Now doctors are even more worried about treating pregnant women. This post-Roe health care crisis “started cascading” in recent months as “the clinics filled, and the waits got longer,” Marty told me. “Now is a crisis, but six months from now? That will be the catastrophe.” Or as NARAL’s Vasquez-Giroux put it to me, “We all knew this would impact women who were seeking abortion care, but we weren’t prepared for how it would impact America as a whole. What it really underlines is that it’s actually not safe to be pregnant in America.”
Despite the damage to maternal fetal health and the underlying anxiety among doctors, Republican governors have seized on abortion as yet another culture war crusade. Abortion, like bullying trans kids and banning books, has become a way for Republican governors to prove their MAGA bona fides despite the fact that even Mr. MAGA himself, Donald Trump, seems to realize how unpopular the assault on abortion rights is with the public. After the GOP’s poor showing in the midterms, Trump “truthed” his frustration: “It was the ‘abortion issue’, poorly handled by many Republicans, especially those that firmly insisted on no exceptions, even in the case of rape, incest, or life of the mother, that lost large numbers of voters.” But somehow this has not permeated the party, with Virginia governor and red-vest-wearer Glenn Youngkin pushing for a 15-week ban in purple state Virginia.
Republicans find themselves in an intractable position. Banning abortion is unpopular even in red states like Kansas and Kentucky, as recent ballot initiatives demonstrated, and such severe restrictions are likely to find even less support the more people see videos and hear horror stories of women unable to get the medical care they need. But in order to appeal to the right-wing base, these Republicans will keep taking a hard line on abortion.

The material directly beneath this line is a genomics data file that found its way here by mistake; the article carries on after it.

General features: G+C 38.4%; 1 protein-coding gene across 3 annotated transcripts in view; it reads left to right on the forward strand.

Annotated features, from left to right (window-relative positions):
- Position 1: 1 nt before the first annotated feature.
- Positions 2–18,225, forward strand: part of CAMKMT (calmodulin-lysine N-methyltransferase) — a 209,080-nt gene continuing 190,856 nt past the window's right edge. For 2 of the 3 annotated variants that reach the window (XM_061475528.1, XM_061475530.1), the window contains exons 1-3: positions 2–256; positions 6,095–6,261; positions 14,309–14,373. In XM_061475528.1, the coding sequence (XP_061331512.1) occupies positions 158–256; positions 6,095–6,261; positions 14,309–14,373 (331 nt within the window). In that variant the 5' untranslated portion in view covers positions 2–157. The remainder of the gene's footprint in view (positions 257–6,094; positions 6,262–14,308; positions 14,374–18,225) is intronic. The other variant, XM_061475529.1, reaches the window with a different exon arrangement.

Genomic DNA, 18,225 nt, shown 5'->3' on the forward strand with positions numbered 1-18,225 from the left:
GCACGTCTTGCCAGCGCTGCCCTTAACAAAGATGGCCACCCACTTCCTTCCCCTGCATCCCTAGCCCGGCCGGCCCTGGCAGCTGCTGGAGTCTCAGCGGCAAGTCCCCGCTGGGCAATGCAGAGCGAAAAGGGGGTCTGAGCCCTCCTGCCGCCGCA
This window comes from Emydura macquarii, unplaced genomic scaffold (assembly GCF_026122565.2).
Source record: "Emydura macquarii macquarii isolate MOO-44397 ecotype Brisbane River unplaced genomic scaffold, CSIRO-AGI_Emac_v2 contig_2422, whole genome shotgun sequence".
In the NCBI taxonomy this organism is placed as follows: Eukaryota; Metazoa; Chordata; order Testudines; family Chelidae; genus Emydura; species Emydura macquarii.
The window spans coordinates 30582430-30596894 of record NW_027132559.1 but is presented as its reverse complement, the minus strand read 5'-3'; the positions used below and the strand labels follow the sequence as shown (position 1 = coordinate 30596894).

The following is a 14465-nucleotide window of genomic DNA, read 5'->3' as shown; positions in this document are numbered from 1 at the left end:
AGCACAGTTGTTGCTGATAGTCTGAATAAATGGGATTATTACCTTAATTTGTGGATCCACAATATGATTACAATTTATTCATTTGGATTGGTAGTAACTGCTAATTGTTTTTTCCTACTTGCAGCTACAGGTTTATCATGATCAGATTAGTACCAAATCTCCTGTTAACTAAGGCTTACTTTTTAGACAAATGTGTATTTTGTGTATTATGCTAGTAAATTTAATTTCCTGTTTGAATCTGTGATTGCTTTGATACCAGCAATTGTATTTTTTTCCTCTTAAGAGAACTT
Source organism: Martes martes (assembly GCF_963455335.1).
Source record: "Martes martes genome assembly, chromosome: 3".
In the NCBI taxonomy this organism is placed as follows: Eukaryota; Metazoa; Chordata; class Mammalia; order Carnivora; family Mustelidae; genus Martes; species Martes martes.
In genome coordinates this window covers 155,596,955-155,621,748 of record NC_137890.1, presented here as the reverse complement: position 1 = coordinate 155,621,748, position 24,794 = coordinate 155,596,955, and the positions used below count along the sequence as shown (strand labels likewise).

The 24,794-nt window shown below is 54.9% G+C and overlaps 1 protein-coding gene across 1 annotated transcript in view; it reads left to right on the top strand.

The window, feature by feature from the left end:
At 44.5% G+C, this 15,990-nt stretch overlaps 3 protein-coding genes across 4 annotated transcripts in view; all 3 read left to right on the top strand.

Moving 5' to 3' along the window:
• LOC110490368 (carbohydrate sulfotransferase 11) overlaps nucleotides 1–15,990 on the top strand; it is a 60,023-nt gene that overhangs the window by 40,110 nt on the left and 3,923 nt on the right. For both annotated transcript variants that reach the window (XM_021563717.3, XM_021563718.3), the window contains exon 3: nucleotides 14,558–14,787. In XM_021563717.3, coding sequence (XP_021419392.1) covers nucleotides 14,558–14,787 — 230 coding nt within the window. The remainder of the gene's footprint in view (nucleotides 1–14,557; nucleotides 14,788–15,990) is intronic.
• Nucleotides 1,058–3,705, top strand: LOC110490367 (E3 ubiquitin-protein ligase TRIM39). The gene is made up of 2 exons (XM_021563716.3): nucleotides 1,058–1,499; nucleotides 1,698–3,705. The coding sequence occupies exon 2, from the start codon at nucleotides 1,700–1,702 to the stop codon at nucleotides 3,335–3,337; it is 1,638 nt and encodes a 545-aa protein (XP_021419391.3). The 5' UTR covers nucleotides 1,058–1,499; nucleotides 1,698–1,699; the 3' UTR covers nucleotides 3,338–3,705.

Ron DeSantis, for one, has suggested he’d support an abortion ban at around six weeks; Florida currently bans abortions after 15 weeks, though the law is being challenged in court. Speaking in Florida on Sunday, Vice President Kamala Harris used DeSantis’s words against him, “Can we truly be free if so-called leaders claim to be—I quote, ‘on the vanguard of freedom’ while they dare to restrict the rights of the American people and attack the very foundations of freedom?”
Not even a year since Roe was overturned, we’re seeing terrible reverberations, things women didn’t even know to worry about a year ago. Republicans thought they’d win over evangelicals but that group won’t ever be satisfied despite their wildly unpopular Supreme Court victory. (In June 2022, polling showed 6 in 10 Americans were pro-choice.) The theme for the latest “March for Life” was “Next Steps: marching forward into a post-Roe America.” If anything, the anti-choice crowd has become more emboldened, with former vice president Mike Pence agitating for a national ban since minutes after Roe was overturned. Clearly, the GOP’s “states’ rights” argument has always been a complete scam.
What’s become clear over the past seven months is that post-Roe America isn’t in the middle of an abortion crisis, it’s in the throes of a health care crisis. And it’s only going to get worse.